second reversal in mid July was successful. Notice that TGT gapped up,
broke the wedge trend line and Chaikin Money Flow turned positive (green
Chart 4 shows Petsmart (PETM) with a moderate 38% retracement and other
signals coming together. After declining in September-October, the stock
bounced back to around 28 in November. In addition to the 38%
retracement, notice that broken support turned into resistance in this
area. The combination served as an alert for a potential reversal.
William %R was trading above -20% and overbought as well. Subsequent
signals affirmed the reversal. First, Williams %R moved back below -20%.
Second, PETM formed a rising flag and broke flag support with a sharp
decline the second week of December.
Chart 4 shows Pfizer (PFE) bottoming near the 62% retracement level.
Prior to this successful bounce, there was a failed bounce near the 50%
retracement. The successful reversal occurred with a hammer on high
volume and follow through with a breakout a few days later.
Chart 5 shows JP Morgan (JPM) topping near the 62% retracement level.
The surge to the 62% retracement was quite strong, but resistance
suddenly appeared with a reversal confirmation coming from MACD
(5,35,5). The red candlestick and gap down affirmed resistance near the
62% retracement. There was a two day bounce back above 44.5, but this
bounce quickly failed as MACD moved below its signal line (red dotted
Fibonacci retracements are often used to identify the end of a
correction or a counter-trend bounce. Corrections and counter-trend
bounces often retrace a portion of the prior move. While short 23.6%
retracements do occur, the 38.2-61.8% covers the more possibilities
(with 50% in the middle). This zone may seem big, but it is just a
reversal alert zone. Other technical signals are needed to confirm a
reversal. Reversals can be confirmed with candlesticks, momentum indicators, volume or chart patterns. In fact, the more confirming factors the more robust the signal.
Forum on trading, automated trading systems and testing trading strategies
Indicators: Pivot Lines TimeZone
newdigital, 2014.01.30 11:06
How to Use Forex Yearly Pivot Points to Forecast Euro Targets (based on dailyfx article)
While most traders are familiar with daily, weekly, and even monthly
pivots which fit their type of trading, yearly pivots can also be used
to forecast future potential support and resistance areas. Buying at or
near a significant area of support and selling at a key area of
resistance is the main focus of any trader no matter what the market or
the duration traded. Yearly pivots can be monitored for those key
As you can clearly see in the Euro chart above, forex yearly pivots have been plotted. Notice how the Euro rallied up to the R2 pivot and turned around sharply falling over 600 pips in February. Another significant area that can be easily seen showing the power of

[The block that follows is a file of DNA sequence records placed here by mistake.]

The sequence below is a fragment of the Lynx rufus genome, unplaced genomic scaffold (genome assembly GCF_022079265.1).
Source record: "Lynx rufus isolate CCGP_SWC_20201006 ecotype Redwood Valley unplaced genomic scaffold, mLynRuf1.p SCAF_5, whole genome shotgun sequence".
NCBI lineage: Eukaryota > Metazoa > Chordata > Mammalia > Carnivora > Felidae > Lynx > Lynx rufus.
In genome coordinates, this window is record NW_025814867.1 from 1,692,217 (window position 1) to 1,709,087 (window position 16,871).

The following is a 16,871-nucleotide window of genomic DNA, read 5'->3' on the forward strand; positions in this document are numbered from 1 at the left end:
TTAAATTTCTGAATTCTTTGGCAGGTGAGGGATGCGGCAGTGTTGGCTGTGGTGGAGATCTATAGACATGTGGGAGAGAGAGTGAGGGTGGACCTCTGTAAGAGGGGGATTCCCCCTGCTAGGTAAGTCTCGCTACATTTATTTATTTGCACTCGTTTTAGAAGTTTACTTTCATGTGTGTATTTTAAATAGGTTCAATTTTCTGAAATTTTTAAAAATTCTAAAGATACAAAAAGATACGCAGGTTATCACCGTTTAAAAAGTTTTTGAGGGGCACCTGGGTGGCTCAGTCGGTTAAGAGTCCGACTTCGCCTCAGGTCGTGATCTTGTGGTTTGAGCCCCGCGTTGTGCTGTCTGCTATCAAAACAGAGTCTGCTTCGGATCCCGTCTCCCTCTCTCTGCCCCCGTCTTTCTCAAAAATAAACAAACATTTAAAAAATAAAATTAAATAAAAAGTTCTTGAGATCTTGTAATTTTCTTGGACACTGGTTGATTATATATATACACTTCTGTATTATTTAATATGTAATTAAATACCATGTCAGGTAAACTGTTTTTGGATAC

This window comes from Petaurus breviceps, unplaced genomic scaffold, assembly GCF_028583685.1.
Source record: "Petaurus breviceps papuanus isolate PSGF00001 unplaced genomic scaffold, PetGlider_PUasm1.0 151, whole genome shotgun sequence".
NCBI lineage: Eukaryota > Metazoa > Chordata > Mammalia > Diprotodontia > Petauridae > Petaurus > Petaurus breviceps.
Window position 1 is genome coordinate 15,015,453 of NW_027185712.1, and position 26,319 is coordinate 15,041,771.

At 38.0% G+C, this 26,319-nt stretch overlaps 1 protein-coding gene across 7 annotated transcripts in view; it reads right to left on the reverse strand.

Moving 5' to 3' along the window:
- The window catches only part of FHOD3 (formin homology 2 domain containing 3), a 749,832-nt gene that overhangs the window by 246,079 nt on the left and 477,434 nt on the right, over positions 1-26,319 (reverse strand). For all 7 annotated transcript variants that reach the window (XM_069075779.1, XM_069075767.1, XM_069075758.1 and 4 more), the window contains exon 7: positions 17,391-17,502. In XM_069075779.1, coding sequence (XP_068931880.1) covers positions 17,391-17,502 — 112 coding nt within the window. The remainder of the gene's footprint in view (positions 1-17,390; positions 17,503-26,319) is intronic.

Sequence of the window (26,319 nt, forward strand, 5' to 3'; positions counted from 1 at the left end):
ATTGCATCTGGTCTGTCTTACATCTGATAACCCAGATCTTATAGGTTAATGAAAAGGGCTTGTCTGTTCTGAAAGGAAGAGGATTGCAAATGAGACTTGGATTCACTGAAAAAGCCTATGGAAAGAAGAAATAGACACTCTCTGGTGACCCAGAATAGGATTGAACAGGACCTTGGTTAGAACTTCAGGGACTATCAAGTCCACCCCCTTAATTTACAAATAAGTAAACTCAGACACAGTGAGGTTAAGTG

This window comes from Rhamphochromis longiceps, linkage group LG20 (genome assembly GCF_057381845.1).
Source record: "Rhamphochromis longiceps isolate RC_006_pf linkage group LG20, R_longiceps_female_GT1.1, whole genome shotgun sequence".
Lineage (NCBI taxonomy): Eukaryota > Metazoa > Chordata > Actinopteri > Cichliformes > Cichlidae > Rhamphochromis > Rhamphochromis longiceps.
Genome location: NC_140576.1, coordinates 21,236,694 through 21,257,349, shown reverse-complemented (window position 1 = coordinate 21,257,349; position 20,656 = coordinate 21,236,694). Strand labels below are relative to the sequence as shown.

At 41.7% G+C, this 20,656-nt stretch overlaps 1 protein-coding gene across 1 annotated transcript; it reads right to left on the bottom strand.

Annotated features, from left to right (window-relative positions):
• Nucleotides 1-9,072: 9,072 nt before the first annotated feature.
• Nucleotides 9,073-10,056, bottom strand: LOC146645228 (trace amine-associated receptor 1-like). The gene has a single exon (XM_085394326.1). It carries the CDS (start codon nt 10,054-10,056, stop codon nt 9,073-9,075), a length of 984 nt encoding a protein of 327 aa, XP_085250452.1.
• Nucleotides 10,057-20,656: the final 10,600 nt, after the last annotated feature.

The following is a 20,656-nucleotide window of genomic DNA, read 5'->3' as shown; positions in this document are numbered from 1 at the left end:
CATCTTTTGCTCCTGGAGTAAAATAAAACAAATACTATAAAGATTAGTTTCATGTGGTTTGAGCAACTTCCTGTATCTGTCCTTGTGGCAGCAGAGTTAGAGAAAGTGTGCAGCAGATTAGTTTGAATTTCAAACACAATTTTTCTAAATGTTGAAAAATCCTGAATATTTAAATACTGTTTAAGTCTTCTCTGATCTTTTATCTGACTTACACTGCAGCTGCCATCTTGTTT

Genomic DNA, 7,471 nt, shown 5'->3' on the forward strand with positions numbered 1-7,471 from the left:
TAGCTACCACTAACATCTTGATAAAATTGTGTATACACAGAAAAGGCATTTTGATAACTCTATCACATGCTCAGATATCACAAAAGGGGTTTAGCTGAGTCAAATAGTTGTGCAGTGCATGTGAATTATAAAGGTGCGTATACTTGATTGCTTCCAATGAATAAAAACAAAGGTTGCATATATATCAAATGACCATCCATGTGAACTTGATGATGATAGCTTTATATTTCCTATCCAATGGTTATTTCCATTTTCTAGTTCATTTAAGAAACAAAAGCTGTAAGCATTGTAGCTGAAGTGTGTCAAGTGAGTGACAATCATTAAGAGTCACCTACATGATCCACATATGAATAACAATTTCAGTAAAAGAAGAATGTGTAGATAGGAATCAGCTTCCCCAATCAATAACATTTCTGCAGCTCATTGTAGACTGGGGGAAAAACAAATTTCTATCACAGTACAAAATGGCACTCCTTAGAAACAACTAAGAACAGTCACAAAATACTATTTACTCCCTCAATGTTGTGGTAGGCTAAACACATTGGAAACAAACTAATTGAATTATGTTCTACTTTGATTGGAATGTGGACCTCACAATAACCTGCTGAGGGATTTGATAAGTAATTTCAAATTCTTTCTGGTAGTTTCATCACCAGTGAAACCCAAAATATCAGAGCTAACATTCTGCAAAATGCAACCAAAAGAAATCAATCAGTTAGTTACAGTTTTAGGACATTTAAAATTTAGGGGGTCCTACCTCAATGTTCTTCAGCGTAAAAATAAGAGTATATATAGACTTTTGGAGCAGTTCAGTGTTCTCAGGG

yearly pivots is the triple touch of the R1 yearly pivot at 1.2910. The
third and final touch led to over a 600-pip rally back to the R2 yearly
pivot to close out 2013 up over 4%.
Could forex yearly pivots show traders the next move in the Euro? In the
chart above the 2014 yearly pivots are plotted on the EURUSD chart. The
year is just getting started and the great thing about yearly pivots is
only having to draw them once a year! EURUSD is trapped between the
central pivot at 1.3461 and R1 at 1.4177. As at the time of this
writing, the Euro has not tested either pivot. However, forex traders
may be waiting for a move down to the central pivot (1.3461) for a move
back toward the R1 (1.4177) yearly pivot resistance.
Alternative scenario is for the Euro to make an immediate run for it up
to the R1 level. At R1 pivot resistance, traders may look to take profit
on their longs and/or short the Euro at this level. However, a close
above R1 could lead to a move higher to the R2 pivot (1.4610). Traders
should also consider the possibility of a close below the central pivot
that could lead to a prolonged down push to the S1 (1.3028) level.
Forex traders who scalpers, position or swing traders can make use of
yearly pivots to locate key areas of support and resistance. Look for
future articles on other currency pairs that lay out the yearly pivot
‘landscape’ to help you navigate the forex market.
newdigital, 2014.06.13 07:43
Traders can use the Fibonacci tool available in most trading platforms
to define the move, and then levels at the proper intervals of .236,
.382, .500, .618, and .786 can be drawn in. So, when prices move down to
the .236 line, we can say that 23.6% of that trend has been retraced.
Or if prices move down the .618 level, 61.8% of the trend has been